Depending on the coverage selections you’ve made, your Medicare benefits may have low Out-of-Pocket Costs for Medicare are the remaining costs that are not covered by the beneficiary's health insurance plan. These costs can come from the beneficiary's monthly premiums, deductibles, coinsurance, and copayments., high out-of-pocket costs, or even unlimited out-of-pocket expenses. In this MedicareWire is a Medicare insurance consulting agency. We founded MedicareWire after seeing and hearing how confusing and frustrating it is to find, understand, and choose a plan. Our services are free to the consumer. article, we’ll dissect your liability and how to get more coverage if you need it.
- Original Medicare is private fee-for-service health insurance for people on Medicare. It has two parts. Part A is hospital coverage. Part B is medical coverage. has no out-of-pocket limits. The 20-percent Medicare A person who has health care insurance through the Medicare or Medicaid programs. cost-sharing that’s built into Medicare Part A is hospital coverage for Medicare beneficiaries. It covers inpatient care in hospitals and skilled nursing facilities. It also covers limited home healthcare services and hospice care. and Medicare Part B is medical coverage for people with Original Medicare benefits. It covers doctor visits, preventative care, tests, durable medical equipment, and supplies. Medicare Part B pays 80 percent of most medically necessary healthcare services. includes A deductible is an amount a beneficiary must pay for their health care expenses before the health insurance policy begins to pay its share. and Coinsurance is a percentage of the total you are required to pay for a medical service. costs for all Medicare-approved healthcare services.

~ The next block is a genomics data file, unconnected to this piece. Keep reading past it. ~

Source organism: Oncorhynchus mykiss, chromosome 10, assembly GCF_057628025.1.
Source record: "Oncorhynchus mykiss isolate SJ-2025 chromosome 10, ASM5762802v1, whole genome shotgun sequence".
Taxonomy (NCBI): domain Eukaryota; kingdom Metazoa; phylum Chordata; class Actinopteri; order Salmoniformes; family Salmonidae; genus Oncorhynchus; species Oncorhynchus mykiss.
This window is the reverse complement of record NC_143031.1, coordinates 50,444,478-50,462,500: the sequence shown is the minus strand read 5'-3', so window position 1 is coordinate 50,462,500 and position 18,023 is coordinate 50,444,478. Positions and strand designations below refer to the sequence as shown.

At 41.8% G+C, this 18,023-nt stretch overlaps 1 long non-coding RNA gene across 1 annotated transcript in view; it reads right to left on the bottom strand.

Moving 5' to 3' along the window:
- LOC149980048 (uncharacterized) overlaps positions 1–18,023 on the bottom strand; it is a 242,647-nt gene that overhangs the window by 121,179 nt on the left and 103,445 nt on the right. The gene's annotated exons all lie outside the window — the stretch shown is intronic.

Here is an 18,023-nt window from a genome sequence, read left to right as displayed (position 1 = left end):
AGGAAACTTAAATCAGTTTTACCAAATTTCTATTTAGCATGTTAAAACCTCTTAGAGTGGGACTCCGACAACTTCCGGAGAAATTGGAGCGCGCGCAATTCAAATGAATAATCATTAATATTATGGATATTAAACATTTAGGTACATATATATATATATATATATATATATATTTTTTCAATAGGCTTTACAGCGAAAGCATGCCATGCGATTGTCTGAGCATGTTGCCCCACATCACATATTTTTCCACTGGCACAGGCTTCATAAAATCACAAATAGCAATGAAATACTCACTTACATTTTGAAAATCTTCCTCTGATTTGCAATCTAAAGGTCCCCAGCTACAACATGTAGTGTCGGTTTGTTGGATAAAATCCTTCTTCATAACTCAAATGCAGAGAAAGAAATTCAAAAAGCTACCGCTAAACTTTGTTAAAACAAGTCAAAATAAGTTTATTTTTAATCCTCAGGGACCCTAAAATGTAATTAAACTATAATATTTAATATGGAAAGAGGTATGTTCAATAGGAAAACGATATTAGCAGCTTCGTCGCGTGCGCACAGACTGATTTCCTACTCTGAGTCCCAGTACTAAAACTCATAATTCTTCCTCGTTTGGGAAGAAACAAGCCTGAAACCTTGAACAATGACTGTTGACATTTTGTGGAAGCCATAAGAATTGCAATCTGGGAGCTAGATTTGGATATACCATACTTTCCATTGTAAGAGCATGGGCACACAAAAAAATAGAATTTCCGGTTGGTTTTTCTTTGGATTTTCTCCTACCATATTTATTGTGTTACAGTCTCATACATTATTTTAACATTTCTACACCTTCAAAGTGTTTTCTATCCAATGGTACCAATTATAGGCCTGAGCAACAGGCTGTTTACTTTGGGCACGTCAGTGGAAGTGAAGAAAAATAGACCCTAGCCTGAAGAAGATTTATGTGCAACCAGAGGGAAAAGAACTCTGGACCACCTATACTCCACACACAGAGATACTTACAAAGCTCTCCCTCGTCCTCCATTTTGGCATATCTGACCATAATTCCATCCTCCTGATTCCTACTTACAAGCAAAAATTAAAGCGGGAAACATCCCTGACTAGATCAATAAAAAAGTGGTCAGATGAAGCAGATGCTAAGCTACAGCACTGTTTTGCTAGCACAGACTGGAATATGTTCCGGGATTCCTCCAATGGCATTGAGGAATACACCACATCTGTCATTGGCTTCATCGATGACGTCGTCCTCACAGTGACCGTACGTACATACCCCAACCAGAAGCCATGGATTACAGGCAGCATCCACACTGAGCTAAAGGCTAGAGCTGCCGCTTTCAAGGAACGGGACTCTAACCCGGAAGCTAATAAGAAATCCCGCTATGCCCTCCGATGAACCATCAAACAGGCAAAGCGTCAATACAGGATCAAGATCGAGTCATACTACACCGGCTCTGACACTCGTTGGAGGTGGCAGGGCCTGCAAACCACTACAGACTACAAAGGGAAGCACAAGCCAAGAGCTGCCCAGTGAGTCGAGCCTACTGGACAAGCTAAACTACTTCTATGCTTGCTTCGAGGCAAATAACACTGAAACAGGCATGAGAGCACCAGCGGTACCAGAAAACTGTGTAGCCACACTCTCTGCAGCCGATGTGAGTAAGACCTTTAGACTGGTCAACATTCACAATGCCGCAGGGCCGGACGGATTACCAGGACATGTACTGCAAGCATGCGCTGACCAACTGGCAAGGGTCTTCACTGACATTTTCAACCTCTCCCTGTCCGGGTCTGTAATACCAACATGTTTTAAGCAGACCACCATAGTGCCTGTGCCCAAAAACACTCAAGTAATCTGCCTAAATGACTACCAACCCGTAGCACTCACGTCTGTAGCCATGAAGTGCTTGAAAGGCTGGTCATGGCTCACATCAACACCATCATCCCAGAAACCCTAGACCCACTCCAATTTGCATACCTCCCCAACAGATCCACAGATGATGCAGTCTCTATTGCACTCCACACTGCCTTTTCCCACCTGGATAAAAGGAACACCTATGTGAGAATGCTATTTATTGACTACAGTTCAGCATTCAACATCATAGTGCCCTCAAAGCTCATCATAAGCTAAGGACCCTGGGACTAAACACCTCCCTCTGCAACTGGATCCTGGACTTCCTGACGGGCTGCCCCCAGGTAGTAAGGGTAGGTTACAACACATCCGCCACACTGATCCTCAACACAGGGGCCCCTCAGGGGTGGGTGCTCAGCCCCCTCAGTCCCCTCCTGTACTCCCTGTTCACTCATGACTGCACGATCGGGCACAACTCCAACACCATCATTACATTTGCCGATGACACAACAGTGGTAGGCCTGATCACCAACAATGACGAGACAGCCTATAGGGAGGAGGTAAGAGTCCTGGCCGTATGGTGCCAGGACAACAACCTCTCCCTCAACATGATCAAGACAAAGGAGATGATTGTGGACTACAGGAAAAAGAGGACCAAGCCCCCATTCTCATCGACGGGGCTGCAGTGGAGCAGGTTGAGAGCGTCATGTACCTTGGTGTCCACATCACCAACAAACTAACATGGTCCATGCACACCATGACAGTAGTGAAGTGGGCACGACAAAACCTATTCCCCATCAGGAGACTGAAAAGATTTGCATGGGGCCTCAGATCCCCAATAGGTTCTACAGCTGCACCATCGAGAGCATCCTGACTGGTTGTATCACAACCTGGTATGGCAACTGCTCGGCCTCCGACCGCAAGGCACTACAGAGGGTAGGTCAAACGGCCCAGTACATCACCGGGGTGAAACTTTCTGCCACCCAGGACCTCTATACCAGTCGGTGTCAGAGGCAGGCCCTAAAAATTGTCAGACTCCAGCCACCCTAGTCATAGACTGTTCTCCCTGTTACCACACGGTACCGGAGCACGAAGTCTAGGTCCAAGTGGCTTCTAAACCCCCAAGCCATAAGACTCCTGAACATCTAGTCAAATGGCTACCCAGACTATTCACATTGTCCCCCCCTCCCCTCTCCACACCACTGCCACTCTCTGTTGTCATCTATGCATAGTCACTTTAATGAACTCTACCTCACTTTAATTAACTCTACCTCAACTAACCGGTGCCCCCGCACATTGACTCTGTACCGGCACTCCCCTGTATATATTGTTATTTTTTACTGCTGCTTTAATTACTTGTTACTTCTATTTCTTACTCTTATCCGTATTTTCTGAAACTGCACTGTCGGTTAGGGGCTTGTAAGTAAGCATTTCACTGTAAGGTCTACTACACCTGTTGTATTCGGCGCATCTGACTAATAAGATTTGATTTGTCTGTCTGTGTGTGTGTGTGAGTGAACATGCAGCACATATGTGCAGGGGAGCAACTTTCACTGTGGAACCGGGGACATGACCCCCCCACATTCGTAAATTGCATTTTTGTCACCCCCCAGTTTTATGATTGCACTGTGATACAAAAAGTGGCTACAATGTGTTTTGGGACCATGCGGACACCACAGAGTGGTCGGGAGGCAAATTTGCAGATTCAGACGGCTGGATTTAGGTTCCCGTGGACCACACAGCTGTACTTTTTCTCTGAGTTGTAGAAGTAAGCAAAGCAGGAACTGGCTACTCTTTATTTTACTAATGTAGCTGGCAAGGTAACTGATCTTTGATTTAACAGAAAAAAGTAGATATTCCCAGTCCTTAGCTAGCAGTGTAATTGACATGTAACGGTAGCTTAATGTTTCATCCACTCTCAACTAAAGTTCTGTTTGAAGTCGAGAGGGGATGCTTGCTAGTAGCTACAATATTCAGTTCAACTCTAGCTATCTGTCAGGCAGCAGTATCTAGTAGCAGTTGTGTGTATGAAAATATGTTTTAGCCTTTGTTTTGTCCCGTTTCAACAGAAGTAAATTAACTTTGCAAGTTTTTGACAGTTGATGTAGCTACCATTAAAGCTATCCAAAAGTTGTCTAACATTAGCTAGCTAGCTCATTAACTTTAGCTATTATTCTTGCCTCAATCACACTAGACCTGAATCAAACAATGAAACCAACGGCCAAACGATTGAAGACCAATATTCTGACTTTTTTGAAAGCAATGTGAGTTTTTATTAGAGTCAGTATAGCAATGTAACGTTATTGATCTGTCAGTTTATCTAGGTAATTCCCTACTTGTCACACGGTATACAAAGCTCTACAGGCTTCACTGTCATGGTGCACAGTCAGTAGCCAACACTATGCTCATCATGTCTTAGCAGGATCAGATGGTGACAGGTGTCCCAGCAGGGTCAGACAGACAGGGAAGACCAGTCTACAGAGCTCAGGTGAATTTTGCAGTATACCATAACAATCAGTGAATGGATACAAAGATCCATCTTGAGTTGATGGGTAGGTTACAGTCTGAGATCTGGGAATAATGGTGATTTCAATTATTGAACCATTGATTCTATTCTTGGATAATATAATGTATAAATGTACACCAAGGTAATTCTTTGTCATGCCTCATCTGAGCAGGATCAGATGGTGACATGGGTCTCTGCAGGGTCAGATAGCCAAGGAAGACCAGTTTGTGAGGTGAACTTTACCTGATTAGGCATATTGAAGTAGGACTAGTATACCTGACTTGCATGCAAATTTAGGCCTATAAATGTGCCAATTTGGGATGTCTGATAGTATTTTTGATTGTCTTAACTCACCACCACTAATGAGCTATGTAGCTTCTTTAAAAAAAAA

- Medicare Advantage plans (Medicare Part C) have an annual maximum out-of-pocket limit (MOOP) on health care services only. Plan members pay copayments when they get medical care.
- Medicare Part D plans are an option Medicare beneficiaries can use to get prescription drug coverage. Part D plans provide cost-sharing on covered medications in four different phases: deductible, initial coverage, coverage gap, and catastrophic. Each... prescription drug plans have out-of-pocket limits built into four distinct phases, which include the annual deductible, Once you have met your yearly deductible, you will pay a copayment or coinsurance for each covered drug until you reach the initial coverage limit. You will then enter your plan’s coverage gap (aka, “donut... (ICL), the A period of time in which you pay higher cost-sharing for prescription drugs until you spend enough to qualify for catastrophic coverage. (aka, donut hole), and catastrophic coverage.